Anyway, she then severely kicked off about pets (no one else saw them as a nuisance and they were well bahaved) and got us all the fill in a 'pet declaration form' via the managing agent to state what pets we had (or legal action threatened). At that stage a new (residents) management company director had been appointed, voted in by the other directors. I think he was ramping things up a gear.*

    After this declaration I got a rescue kitten as I have a long term health condition and am largely housebound and my health had worsened after some particularly bad personal stress. I wanted the comfort and companionship of her.*

    She was indoors with me, toiletted indoors and no one saw her. Then there was a 'pet vote' these 2 directors also kicked off. I voted 'for' but apparently they ended up with a majority of 10 out of the 28 maisonettes as 14 declined to vote. That left 4 votes 'for' pets, even though there was more than 10 households at the time with pets.*

    I didn't declare my kitten when I got her as I knew what would ensue, but I told the manager of our managing agents I had. He was fine about it (off the record) and said nothing would be done.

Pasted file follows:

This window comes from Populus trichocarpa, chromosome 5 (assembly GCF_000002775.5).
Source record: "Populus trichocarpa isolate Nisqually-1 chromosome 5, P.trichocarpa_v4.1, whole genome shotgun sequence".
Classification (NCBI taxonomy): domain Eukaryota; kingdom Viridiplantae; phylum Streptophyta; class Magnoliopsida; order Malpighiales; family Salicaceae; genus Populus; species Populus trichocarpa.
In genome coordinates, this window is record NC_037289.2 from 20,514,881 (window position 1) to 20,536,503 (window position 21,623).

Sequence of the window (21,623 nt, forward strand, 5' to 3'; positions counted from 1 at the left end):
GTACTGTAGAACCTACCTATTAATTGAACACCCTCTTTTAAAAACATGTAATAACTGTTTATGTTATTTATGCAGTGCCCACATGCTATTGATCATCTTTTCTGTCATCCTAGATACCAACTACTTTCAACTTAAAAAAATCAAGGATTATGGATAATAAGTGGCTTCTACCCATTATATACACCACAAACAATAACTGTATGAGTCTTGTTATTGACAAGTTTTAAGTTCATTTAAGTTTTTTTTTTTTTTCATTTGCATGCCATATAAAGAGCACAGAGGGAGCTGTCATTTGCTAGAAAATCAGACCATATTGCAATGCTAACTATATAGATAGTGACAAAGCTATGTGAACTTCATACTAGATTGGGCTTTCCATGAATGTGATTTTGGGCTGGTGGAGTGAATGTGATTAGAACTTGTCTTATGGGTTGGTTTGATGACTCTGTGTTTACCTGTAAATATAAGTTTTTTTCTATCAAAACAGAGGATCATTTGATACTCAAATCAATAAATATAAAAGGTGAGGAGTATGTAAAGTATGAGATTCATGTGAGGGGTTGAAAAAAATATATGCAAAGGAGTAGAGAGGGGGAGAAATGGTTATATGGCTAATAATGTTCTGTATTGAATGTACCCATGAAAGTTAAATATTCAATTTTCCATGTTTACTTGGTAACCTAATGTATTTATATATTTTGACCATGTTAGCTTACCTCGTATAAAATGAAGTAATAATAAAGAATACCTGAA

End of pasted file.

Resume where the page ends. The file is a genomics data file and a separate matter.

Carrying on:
Then, these 2 directors decided to oust the managing agents so the estate would be 'self managed'. Oh dear. I couldn't go to the AGM to vote on this plan as I wasn't well enough, only a handful turned up who all voted 'for'. If you didn't turn up they said your vote would count as 'for' with no option to vote otherwise.*

    Anyway, now self managed, my cat has been seen in my bedroom window (by said lady) and the other director has sent me a threatening letter telling me to 'remove the animal in 14 days'. She goes out very occasionally (doesn't particularly like it!), wears 3 bells so doesn't catch birds, toilets all the time in a litter tray inside and is fully vaccinated and neutered. She does no harm to anyone.*

    I now have this deadline which is up this Friday and I believe they have the technical law on their side (if not a moral one). I've sent a pleading letter saying the comfort and companionionship she brings me as I can't go out etc. has made zero difference.*

    Everyone agrees around here I am a good, kind neighbour, but this lady is gunning for me blood (or rather my cats).*

    Anything I can do? Is it very enforceable. How do I deal with this deadline. This deadline hasn't come from a solicitor, just this other director (from the safety of his nice home in France with a cat!)